Community hospitals rely on greater CT use to diagnose pediatric appendicitis

Jan 6th – CT scans rather than ultrasounds are more likely to be performed on children with suspected appendicitis at a community hospital than a tertiary care children’s hospital.[tabs tab1=”2MM Rundown” tab2=”Full 2MM Report” tab3=”About the Authors”]

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Image: CC/James Heilman

1. CT scans rather than ultrasounds are more likely to be performed on children with suspected appendicitis at a community hospital than a tertiary care children’s hospital.

2. Pre-operative imaging did not eliminate unnecessary appendectomies.

Preoperative evaluation with CT imaging as opposed to US to evaluate appendicitis is significantly more likely at a community hospital. Importantly, this study also indicates that use of pre-operative imaging did not eliminate unnecessary appendectomies. These results suggest that there may be an over-reliance on CT for the diagnosis of pediatric appendicitis, and that the pre-test probability of the test may be improved by a more systematic pre-imaging diagnostic approach, particularly in community hospitals. Reducing CT use would also decrease overall healthcare costs as well as children’s exposure to potentially harmful radiation.

Click to read the study in Pediatrics

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Image: CC/ James Heilman

1. CT scans rather than ultrasounds are more likely to be performed on children with suspected appendicitis at a community hospital than a tertiary care children’s hospital.

2. Pre-operative imaging did not eliminate unnecessary appendectomies.

Primer: Appendicitis is caused by inflammation of the appendix, most often in the setting of nonspecific obstruction of its lumen. It is a common cause of acute abdominal pain in children and requires emergent surgery to avoid complications such as perforation. Classic symptoms of appendicitis include colicky pain that is initially localized to the periumbilical region and then migrates to the right lower quadrant, as well as fever, vomiting, and anorexia. These features of appendicitis are not sensitive or specific in the pediatric population, however, and the diagnosis requires high clinical suspicion and the aid of either computed tomography (CT) or ultrasound (US).

CT evaluation for appendicitis is highly sensitive and specific, but is costly and involves exposing the patient to radiation. As radiation exposure may increase the risk of solid organ cancer, it is important to minimize. The American College of Radiology recommends US as an alternative for children with suspected appendicitis since it has no radiation exposure; however, despite good specificity, the sensitivity of US depends heavily on operator skill, which limits the test’s utility. This study evaluates efficacy of preoperative imaging in patients undergoing an appendectomy at an urban tertiary care children’s hospital, especially in patients transferred from community.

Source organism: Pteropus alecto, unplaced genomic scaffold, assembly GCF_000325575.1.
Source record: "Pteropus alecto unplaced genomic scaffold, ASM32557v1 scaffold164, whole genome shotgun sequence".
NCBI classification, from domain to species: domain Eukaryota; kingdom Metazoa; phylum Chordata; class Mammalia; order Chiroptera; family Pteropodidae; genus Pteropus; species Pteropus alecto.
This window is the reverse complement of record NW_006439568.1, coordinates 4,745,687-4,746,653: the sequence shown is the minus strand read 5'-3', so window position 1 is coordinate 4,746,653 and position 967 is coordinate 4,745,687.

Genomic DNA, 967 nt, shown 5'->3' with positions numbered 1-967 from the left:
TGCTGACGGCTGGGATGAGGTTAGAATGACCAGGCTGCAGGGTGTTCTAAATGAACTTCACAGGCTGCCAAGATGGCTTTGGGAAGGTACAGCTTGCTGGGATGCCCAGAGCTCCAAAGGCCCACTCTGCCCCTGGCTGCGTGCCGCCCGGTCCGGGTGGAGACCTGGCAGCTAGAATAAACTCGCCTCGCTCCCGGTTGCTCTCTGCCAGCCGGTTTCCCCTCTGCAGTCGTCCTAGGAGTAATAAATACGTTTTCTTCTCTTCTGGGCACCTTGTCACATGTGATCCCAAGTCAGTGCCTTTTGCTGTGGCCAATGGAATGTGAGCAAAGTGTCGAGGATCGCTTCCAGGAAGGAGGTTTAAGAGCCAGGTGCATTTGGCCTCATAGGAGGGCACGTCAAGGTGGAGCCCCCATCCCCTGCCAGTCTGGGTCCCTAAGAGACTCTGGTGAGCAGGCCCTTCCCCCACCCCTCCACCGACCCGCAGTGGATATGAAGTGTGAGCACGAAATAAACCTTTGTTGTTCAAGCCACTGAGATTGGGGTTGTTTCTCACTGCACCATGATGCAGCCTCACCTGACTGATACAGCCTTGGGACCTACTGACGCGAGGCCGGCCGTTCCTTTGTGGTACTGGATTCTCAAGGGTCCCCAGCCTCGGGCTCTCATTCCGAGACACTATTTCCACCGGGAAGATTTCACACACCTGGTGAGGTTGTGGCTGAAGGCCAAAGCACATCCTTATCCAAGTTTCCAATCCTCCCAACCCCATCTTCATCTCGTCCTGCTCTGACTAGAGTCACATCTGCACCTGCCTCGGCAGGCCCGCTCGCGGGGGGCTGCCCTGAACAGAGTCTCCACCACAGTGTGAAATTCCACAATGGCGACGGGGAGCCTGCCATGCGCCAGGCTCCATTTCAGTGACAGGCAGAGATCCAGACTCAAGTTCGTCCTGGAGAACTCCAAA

Background reading:

1. Up To Date: Acute appendicitis in children

2. Atypical clinical features of pediatric appendicitis

 

This [retrospective cohort] study: evaluated the hospital course of 423 children aged 1 to 18 years who underwent appendectomies at a tertiary care children’s hospital during 2009-2010.  The study evaluated the accuracy of preoperative diagnosis as aided by evidence of appendiceal inflammation on imaging. Secondary variables included site of initial evaluation (community or tertiary care) and patient characteristics including age and gender.

Preoperative imaging was performed in 395 cases. Cases in community hospitals had a ~4.4 fold higher odds of  obtaining preoperative CT versus cases from tertiary care centers (p=0.002). In addition, community hospitals used ultrasound considerably less (odds ratio 0.2, p=0.003). There was no significant difference in number of unnecessary appendectomies between patients receiving pre-operative imaging and those without.

Additionally, the sensitivity of both CT and US was diminished in the community as compared to the tertiary care setting.

In sum: Preoperative evaluation with CT imaging as opposed to US to evaluate appendicitis is significantly more likely at a community hospital. Importantly, this study also indicates that use of pre-operative imaging did not eliminate unnecessary appendectomies. These results suggest that there may be an over-reliance on CT for the diagnosis of pediatric appendicitis, and that the pre-test probability of the test may be improved by a more systematic pre-imaging diagnostic approach, particularly in community hospitals. Reducing CT use would also decrease overall healthcare costs as well as children’s exposure to potentially harmful radiation.

Click to read the study in Pediatrics

By [EH] and [DB]

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Emilia Hermann: Emilia is a 3rd year MD candidate at the University of Pennsylvania.

 

 

 

 

Devika Bhushan: Devika is a 4th year M.D. candidate at Harvard Medical School.

 

 

 

 

 

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